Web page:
This longitudinal study examined memory loss in a sample of 391 initially nondemented older adults. Analyses decomposed observed memory loss into decline associated with preclinical dementia, study attrition, terminal decline, and chronological age. Measuring memory as a function of only chronological age failed to provide an adequate representation of cognitive change. Disease progression accounted for virtually all of the memory loss in the 25% of the sample that developed diagnosable dementia. In the remainder of the sample, both chronological age and study attrition contributed to observed memory loss. These results suggest that much of memory loss in aging adults may be attributable to the progression of preclinical dementia and other nonnormative aging processes that are not captured by chronological age.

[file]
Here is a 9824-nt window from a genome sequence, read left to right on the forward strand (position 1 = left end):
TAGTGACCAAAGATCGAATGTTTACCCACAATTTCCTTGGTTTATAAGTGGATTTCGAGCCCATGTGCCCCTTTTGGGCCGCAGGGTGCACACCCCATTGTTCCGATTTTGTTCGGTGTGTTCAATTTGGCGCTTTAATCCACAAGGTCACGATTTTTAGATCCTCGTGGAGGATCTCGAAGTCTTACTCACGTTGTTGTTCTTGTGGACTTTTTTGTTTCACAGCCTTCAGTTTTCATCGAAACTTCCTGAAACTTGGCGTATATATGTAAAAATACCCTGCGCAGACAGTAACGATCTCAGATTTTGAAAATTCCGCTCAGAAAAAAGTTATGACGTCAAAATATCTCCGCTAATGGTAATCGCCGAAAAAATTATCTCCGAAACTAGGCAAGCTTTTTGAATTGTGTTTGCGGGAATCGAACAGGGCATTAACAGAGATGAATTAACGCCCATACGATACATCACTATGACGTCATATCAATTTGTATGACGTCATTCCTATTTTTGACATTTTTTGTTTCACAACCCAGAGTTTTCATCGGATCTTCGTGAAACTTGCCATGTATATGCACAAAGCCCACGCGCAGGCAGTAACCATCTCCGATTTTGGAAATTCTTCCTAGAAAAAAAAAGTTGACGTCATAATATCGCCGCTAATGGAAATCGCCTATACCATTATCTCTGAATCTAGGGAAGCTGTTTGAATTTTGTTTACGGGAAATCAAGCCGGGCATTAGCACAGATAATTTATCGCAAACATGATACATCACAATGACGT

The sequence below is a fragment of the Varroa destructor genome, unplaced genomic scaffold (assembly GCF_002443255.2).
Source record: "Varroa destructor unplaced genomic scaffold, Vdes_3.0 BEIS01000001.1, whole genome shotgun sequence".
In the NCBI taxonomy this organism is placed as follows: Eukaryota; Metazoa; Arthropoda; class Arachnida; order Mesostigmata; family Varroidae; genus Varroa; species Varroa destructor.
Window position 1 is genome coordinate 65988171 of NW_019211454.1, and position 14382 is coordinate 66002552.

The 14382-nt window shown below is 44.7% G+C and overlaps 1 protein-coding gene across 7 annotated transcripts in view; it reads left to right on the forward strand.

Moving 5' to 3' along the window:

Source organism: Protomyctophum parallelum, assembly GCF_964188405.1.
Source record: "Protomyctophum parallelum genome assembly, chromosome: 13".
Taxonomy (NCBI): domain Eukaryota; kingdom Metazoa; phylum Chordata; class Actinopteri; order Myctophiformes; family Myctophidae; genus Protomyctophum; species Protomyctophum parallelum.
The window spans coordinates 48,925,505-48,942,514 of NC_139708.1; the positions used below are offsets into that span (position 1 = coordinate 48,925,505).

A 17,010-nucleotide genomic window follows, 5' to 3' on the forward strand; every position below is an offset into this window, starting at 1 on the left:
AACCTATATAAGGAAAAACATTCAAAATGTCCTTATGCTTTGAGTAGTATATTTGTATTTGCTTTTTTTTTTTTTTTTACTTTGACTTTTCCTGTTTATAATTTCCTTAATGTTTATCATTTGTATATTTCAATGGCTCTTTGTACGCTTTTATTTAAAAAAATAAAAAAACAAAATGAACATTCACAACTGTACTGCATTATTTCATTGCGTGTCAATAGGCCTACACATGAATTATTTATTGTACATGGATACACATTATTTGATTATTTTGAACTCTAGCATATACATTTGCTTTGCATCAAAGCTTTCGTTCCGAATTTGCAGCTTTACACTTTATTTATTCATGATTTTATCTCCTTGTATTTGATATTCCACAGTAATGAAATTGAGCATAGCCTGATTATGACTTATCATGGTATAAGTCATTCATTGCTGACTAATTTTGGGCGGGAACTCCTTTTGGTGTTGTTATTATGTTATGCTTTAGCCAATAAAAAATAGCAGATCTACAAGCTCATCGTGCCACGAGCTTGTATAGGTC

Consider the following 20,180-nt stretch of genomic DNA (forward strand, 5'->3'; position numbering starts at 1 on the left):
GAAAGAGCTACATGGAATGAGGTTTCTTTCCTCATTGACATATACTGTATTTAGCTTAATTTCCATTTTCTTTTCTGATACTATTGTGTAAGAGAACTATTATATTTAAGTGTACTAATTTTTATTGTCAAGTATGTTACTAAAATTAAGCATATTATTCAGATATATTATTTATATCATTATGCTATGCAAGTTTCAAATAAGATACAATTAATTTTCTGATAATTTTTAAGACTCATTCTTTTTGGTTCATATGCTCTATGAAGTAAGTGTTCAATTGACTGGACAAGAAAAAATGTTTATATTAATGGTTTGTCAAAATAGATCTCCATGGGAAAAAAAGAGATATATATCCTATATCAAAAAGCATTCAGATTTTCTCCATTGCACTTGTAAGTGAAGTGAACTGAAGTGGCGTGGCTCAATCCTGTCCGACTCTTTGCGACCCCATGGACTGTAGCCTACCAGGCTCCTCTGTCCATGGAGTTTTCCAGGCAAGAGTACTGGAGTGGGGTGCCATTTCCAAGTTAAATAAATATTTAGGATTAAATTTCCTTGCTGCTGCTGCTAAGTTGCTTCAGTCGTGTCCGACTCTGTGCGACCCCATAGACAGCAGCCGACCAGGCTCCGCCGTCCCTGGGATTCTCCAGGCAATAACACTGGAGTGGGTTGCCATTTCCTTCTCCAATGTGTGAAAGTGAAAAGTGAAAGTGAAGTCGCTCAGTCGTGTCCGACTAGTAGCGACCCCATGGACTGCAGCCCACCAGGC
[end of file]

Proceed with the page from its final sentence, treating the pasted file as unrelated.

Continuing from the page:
All Science Journal Classification (ASJC) codes
- Social Psychology
- Geriatrics and Gerontology